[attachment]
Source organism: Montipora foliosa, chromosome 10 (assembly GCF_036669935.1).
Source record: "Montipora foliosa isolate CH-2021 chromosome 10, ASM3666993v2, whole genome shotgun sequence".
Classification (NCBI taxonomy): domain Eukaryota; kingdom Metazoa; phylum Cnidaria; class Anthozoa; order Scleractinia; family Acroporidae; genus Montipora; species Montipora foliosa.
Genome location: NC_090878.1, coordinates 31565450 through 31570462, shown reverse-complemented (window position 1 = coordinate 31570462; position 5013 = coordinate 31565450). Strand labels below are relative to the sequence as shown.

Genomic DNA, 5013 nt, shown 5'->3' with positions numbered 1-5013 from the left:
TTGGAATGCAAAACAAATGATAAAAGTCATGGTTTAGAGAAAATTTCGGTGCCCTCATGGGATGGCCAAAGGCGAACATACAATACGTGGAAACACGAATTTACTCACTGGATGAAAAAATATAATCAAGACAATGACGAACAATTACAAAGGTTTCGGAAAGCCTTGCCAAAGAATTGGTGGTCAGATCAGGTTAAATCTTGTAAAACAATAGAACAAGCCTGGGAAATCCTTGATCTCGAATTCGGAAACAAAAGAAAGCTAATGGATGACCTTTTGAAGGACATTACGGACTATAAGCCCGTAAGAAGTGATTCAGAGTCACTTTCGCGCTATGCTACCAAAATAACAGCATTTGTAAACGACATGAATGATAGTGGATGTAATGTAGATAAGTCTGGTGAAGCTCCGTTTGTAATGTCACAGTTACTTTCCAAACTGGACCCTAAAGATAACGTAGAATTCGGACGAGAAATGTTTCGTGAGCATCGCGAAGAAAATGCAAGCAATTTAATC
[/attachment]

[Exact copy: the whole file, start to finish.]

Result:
Source organism: Montipora foliosa, chromosome 10 (assembly GCF_036669935.1).
Source record: "Montipora foliosa isolate CH-2021 chromosome 10, ASM3666993v2, whole genome shotgun sequence".
Classification (NCBI taxonomy): domain Eukaryota; kingdom Metazoa; phylum Cnidaria; class Anthozoa; order Scleractinia; family Acroporidae; genus Montipora; species Montipora foliosa.
Genome location: NC_090878.1, coordinates 31565450 through 31570462, shown reverse-complemented (window position 1 = coordinate 31570462; position 5013 = coordinate 31565450). Strand labels below are relative to the sequence as shown.

Genomic DNA, 5013 nt, shown 5'->3' with positions numbered 1-5013 from the left:
TTGGAATGCAAAACAAATGATAAAAGTCATGGTTTAGAGAAAATTTCGGTGCCCTCATGGGATGGCCAAAGGCGAACATACAATACGTGGAAACACGAATTTACTCACTGGATGAAAAAATATAATCAAGACAATGACGAACAATTACAAAGGTTTCGGAAAGCCTTGCCAAAGAATTGGTGGTCAGATCAGGTTAAATCTTGTAAAACAATAGAACAAGCCTGGGAAATCCTTGATCTCGAATTCGGAAACAAAAGAAAGCTAATGGATGACCTTTTGAAGGACATTACGGACTATAAGCCCGTAAGAAGTGATTCAGAGTCACTTTCGCGCTATGCTACCAAAATAACAGCATTTGTAAACGACATGAATGATAGTGGATGTAATGTAGATAAGTCTGGTGAAGCTCCGTTTGTAATGTCACAGTTACTTTCCAAACTGGACCCTAAAGATAACGTAGAATTCGGACGAGAAATGTTTCGTGAGCATCGCGAAGAAAATGCAAGCAATTTAATC